There is a lot to learn about Indigenous people - culture, language, traditions, teachings, and so much more.
If you’re a non-Indigenous person, it might be a little intimidating to try to respectfully and accurately talk to Indigenous people. The fear of saying the wrong thing can keep us from trying at all.
3 important facts will be covered that will help you understand the basics about Indigenous People of Canada, and how to talk to and about us in a correct, and respectful way!
Practicing empathy and getting to know people outside yourself is all about knowledge. The more you know, the more respectfully, accurately, and responsibly you can engage with other people who have different cultures, backgrounds, and traditions from you.
While it can sound a little daunting, there are a few really simple ways to get started. The most important thing is just to stay open minded, honest with yourself and others, and willing to listen and learn.
Facts for understanding how to respectfully address indigenous people.
1. Understand we all have Different Tribes or Nations we come from
Every single person has a different background and a different place they call home. Indigenous people might be from either a specific Nation or a specific Tribe. These two words have important differences.
Nations are usually what we refer to when we mean an independent political territory. An Indigenous nation might encompass a larger expanse of territory that contains several tribes, whereas tribes are the smaller communities that nations are often composed of.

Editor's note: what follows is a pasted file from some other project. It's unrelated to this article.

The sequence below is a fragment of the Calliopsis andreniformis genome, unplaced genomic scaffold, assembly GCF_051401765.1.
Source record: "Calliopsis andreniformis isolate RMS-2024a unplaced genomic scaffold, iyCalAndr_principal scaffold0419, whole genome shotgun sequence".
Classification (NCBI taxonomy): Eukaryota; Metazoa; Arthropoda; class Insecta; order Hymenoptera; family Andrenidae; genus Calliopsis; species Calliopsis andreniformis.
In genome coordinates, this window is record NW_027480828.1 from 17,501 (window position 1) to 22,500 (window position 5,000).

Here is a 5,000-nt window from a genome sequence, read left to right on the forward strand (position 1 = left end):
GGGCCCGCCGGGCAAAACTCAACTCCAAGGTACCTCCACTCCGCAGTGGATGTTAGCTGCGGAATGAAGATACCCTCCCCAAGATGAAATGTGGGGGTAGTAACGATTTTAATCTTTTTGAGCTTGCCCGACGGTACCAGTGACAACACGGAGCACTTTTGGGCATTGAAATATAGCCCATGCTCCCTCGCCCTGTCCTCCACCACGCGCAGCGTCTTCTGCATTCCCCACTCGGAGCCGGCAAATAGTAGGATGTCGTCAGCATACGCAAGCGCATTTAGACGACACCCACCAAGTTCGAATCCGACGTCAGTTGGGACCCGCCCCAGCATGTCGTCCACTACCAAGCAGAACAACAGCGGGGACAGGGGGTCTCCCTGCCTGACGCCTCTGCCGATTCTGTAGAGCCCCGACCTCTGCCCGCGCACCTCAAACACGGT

Tribe refers to a group of Indigenous people -- a community tied together by their ancestors, traditions and customs. Multiple tribes can fall under the umbrella of one nation -- which usually means they have interacted for generations and share common social, cultural, and spiritual customs and beliefs.
Understanding the difference between these two terms will help you better understand the background of the person you are engaging with. Not all Indigenous people come from the same place. Take the time to get to know each person’s unique history.
2. Be Mindful that not all Indigenous people prefer to be addressed in the same way
Because every Indigenous person comes from somewhere different, each person is going to have personal preferences about how they are addressed.
What’s respectful to one person might be offensive to another -- so you can’t use a “blanket” term to refer to all Indigenous people.
Some people prefer to be referred to as Indigenous, others prefer the term “Indian.” Some people might even prefer to be referred to as the nation they are a part of, such as Mohawk or Cree.
Each person is different, so it’s important to take the time to get to know personal preferences and not assume you can use the same term for every person.
3. Understand the Differences between the different terms, such as Native American, Indigenous, and others
Terms like Native American and Indigenous are not necessarily interchangeable. Instead, we want to be as specific as possible!
In Canada, there are three groups that make up “Indigenous people”: First Nations, Inuit, and Metis.
These groups are determined by a variety of factors, including geography, ancestry, and cultural heritage.
In general, if you’re speaking about a specific community, then name it! If you’re talking about a group of communities or a larger group of people, then it is ok to use broader terms.
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